For me, comedian Tina Fey was among the most cringeworthy of the white liberals responding to Charlottesville. Her SNL Weekend Update appearance the following Thursday was a hamfisted attempt at humor that managed to gloss over enslavement and rape, awkwardly needle drag queens, and, for most of the bit, let white women (and perhaps white men) completely off the activist hook. She’s been discussed enough, and by some really smart people, but I bring her up in the context of what’s lurking in her “satire”: hurt white feelings. Hurt white feelings have always sustained white supremacy, of course, but in recent decades, when we — white people — have ample information to learn from and are supposed to know better, they have run amok and gotten in the way of both listening to marginalized people and learning from what marginalized people have already been working on and writing for centuries. The bedrock upholding police brutality and the impunity of the KKK in Charlottesville and all over the country is white feelings. And you can’t even have a conversation about Tina Fey (or the screech of “it’s just a joooooke,” a cousin in reflexivity to the “Not all…”s) without talking about white feelings.

It’s not that feelings themselves are bad, after all; it’s what we do with them and whether or not we let them get in the way of understanding broader structural issues and of understanding the plight of those with less socially-determined privilege. If we white people worked harder to understand why intersectional and inclusive solutions on the left are the only way forward, a lot of marginalized people could stop having to do most of the work. The people on the left I most often hear saying “stop complaining [critiquing, actually], enough about [insert issue here], we have to unite,” are almost all white and cishet, like Fey. A lot of white people, and several news outlets as well, read Fey’s commentary as somehow brave and bold: she “slammed” white supremacy, said Philly Voice and the Guardian and CNN. In a bit of linguistic variance, Mother Jones claimed that she “blasted” it. But those readings only skim the surface of what she was saying — and in many ways, ignore the surface itself, on which she’s asking white women like herself to stay home instead of put their bodies on the line. Not to mention that there are many other ways to contribute to activist efforts besides marching, but hiding in your living room eating cake as a matter of course, fingers firmly in your ears — an internationally dismissive gesture since the days of Marie Antoinette — isn’t one of them. Since I’m cishet and white as well, my word on this is far less important than the words of the writers of color who came out in blazes of brilliance against Fey’s lily-livered whine: Damon Young at VSB/The Root, Gregory Parks at CityPages, The Race Card at Afropunk, and the intersectional feminist crew at Bitch headquarters.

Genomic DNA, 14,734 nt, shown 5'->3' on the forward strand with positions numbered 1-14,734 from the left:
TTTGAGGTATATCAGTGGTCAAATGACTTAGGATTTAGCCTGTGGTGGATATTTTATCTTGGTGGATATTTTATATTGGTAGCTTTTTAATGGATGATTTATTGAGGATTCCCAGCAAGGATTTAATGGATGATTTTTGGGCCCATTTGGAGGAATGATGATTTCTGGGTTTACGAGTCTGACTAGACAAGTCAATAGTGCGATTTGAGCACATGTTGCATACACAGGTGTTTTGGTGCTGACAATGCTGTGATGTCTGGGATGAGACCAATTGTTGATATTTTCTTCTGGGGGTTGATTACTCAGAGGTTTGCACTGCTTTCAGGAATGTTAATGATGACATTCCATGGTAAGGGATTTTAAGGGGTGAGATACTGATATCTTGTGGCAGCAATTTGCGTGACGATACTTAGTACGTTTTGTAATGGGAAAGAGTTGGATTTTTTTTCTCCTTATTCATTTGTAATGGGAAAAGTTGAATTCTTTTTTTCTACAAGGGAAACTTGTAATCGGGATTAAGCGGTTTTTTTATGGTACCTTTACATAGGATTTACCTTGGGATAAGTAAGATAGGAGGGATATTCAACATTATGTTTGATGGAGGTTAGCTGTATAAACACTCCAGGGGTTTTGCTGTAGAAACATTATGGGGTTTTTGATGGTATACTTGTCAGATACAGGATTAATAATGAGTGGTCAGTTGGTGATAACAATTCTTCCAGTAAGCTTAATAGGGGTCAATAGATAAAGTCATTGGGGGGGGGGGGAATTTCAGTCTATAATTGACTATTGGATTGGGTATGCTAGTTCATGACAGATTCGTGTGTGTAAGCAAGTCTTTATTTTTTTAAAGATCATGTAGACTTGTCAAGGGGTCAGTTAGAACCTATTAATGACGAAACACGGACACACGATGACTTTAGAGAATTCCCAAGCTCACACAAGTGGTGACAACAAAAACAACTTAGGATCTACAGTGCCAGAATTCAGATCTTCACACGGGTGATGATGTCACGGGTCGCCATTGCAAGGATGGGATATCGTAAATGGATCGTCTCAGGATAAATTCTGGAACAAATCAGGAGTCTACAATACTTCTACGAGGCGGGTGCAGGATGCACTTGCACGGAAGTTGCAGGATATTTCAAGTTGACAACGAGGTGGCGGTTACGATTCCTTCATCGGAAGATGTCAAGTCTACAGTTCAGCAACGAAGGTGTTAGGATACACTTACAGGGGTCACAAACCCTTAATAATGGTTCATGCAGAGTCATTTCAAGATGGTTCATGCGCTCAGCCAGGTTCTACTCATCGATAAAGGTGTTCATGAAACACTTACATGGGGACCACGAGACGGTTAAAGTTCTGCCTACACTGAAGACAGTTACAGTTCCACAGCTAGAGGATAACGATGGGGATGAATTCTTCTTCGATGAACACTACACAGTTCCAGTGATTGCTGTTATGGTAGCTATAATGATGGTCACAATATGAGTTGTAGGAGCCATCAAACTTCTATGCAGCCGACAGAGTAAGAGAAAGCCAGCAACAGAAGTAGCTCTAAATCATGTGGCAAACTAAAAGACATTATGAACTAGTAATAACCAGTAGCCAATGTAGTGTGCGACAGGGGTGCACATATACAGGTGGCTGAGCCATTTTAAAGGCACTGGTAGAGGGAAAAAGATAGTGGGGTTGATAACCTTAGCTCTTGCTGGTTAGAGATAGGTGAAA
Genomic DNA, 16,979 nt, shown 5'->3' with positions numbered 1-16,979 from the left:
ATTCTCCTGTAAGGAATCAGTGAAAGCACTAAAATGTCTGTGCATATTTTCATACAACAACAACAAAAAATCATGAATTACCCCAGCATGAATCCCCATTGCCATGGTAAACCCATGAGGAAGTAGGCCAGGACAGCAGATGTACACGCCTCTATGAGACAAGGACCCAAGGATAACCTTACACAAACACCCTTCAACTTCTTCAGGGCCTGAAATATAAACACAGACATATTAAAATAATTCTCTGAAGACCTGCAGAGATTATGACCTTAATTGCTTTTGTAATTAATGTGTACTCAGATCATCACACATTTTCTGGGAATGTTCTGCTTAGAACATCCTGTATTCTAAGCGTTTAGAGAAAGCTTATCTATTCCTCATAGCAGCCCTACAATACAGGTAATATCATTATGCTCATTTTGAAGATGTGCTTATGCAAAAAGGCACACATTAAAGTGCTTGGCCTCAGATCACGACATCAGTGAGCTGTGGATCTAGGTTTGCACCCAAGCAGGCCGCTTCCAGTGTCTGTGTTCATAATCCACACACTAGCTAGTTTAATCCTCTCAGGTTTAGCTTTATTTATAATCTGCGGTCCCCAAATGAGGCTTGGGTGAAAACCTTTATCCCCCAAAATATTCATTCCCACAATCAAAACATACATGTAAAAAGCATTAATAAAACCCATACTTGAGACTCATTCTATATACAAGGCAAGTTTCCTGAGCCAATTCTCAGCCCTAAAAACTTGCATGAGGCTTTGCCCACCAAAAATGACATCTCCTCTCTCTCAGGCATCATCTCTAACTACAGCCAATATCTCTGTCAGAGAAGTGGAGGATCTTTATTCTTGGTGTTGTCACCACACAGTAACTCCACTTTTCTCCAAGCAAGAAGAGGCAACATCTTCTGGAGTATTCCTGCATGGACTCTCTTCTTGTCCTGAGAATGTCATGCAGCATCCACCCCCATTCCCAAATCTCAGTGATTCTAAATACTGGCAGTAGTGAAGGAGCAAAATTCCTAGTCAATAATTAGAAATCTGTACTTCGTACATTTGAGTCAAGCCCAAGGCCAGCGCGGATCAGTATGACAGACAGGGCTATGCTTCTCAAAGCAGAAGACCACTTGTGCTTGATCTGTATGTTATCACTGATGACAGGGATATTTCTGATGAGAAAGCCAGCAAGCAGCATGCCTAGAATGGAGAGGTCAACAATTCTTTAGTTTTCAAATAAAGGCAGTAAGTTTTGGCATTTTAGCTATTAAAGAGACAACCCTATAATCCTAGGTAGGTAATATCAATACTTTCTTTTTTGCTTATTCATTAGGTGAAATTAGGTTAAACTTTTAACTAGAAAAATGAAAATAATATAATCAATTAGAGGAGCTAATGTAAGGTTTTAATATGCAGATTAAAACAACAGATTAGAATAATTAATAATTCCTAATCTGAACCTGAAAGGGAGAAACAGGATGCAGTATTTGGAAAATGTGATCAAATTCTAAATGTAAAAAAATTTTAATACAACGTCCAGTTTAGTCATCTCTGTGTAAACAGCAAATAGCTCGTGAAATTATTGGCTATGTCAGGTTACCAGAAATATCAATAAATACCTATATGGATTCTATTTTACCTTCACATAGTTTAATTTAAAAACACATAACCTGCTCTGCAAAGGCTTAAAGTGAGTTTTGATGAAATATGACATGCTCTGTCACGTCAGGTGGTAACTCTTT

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Fey and her antics reveal the negative space around the reasoned, heartfelt, and brave comedic work that fellow white female comics Maria Bamford, Jackie Kashian, Cameron Esposito, and Rhea Butcher are (and have long been) up to. If you’re going to listen to any funny white women, these four are good bets. Since art is always political, comedy can be a visible flashpoint for both these good and the bad sides of white lady activism. The subversive genius of a Brooklyn performance last month by quicksilver comedian Bamford and her steady, stellar opener Kashian, friends for over two decades, frequent collaborators, and now on tour together, helped me see a more useful side. These white women’s political comedy, at work on the audience in different ways (Bammer more subtle and Kashian more open), stands in stark contrast to Fey’s craven and opportunistic work. In her set at the Bell House in Gowanus, Brooklyn, Kashian talked about her privilege as a white woman — one who, she says, looks like everybody’s mom — and the freedom that allows her to say what she wants to say. That freedom requires her — and those of us with her privileges as well — to speak up about injustice and brutality. In one of her most poignant bits, Kashian underlined the importance of white women getting in the way of what she calls “bad behavior,” a phrase I love, because we can and because we should. Her screamingly funny example of “bad behavior” started with the admission, “I pushed an old man,” and unfolded to reveal her own: We need to put our bodies and our words in between white supremacists and marginalized folks. (There’s a hierarchy of danger here, and we white women are pretty close to safety.)